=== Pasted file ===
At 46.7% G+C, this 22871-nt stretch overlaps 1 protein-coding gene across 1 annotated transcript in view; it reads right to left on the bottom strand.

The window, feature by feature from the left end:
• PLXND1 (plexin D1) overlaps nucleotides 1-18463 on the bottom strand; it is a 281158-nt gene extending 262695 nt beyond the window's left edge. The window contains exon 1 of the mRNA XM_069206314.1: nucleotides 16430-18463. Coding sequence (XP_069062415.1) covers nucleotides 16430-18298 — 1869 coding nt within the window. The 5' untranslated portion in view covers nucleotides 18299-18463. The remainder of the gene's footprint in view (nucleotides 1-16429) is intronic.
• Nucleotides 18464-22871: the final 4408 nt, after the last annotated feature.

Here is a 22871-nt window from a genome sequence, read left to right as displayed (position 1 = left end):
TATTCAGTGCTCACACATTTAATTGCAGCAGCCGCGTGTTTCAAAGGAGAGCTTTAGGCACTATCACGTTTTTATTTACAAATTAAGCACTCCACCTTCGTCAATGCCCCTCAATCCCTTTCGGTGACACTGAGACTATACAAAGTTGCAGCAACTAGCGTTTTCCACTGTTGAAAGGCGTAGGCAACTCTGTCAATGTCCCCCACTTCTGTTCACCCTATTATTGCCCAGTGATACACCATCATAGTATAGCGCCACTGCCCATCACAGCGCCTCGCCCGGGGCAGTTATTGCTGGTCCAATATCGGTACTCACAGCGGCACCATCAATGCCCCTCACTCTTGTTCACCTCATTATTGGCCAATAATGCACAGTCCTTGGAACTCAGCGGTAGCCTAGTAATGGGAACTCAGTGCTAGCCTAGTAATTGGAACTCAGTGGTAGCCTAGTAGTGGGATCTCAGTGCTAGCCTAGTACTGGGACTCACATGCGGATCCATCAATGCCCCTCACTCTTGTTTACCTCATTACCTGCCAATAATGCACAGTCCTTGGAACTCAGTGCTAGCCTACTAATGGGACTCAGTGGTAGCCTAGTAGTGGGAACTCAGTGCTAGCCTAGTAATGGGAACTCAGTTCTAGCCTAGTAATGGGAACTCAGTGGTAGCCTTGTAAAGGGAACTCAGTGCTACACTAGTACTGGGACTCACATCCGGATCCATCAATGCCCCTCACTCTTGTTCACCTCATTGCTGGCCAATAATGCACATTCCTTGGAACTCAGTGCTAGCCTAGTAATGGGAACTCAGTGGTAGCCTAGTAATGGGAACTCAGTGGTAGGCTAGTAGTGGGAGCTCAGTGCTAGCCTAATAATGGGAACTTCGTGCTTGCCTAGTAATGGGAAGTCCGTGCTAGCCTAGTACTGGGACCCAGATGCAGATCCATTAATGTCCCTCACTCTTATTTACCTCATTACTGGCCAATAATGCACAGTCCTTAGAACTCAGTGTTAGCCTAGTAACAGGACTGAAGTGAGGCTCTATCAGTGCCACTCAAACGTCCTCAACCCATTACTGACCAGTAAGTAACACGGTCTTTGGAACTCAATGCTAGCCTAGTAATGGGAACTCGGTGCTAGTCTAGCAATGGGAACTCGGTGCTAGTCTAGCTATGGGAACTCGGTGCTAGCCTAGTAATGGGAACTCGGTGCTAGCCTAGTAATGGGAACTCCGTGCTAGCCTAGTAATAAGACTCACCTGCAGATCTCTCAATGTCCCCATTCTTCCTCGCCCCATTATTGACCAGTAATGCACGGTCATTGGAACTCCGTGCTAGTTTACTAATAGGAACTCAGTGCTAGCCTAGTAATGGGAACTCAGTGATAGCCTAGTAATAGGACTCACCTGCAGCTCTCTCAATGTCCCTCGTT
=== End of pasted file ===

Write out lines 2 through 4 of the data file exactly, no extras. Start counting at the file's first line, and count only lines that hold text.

The window, feature by feature from the left end:
• PLXND1 (plexin D1) overlaps nucleotides 1-18463 on the bottom strand; it is a 281158-nt gene extending 262695 nt beyond the window's left edge. The window contains exon 1 of the mRNA XM_069206314.1: nucleotides 16430-18463. Coding sequence (XP_069062415.1) covers nucleotides 16430-18298 — 1869 coding nt within the window. The 5' untranslated portion in view covers nucleotides 18299-18463. The remainder of the gene's footprint in view (nucleotides 1-16429) is intronic.
• Nucleotides 18464-22871: the final 4408 nt, after the last annotated feature.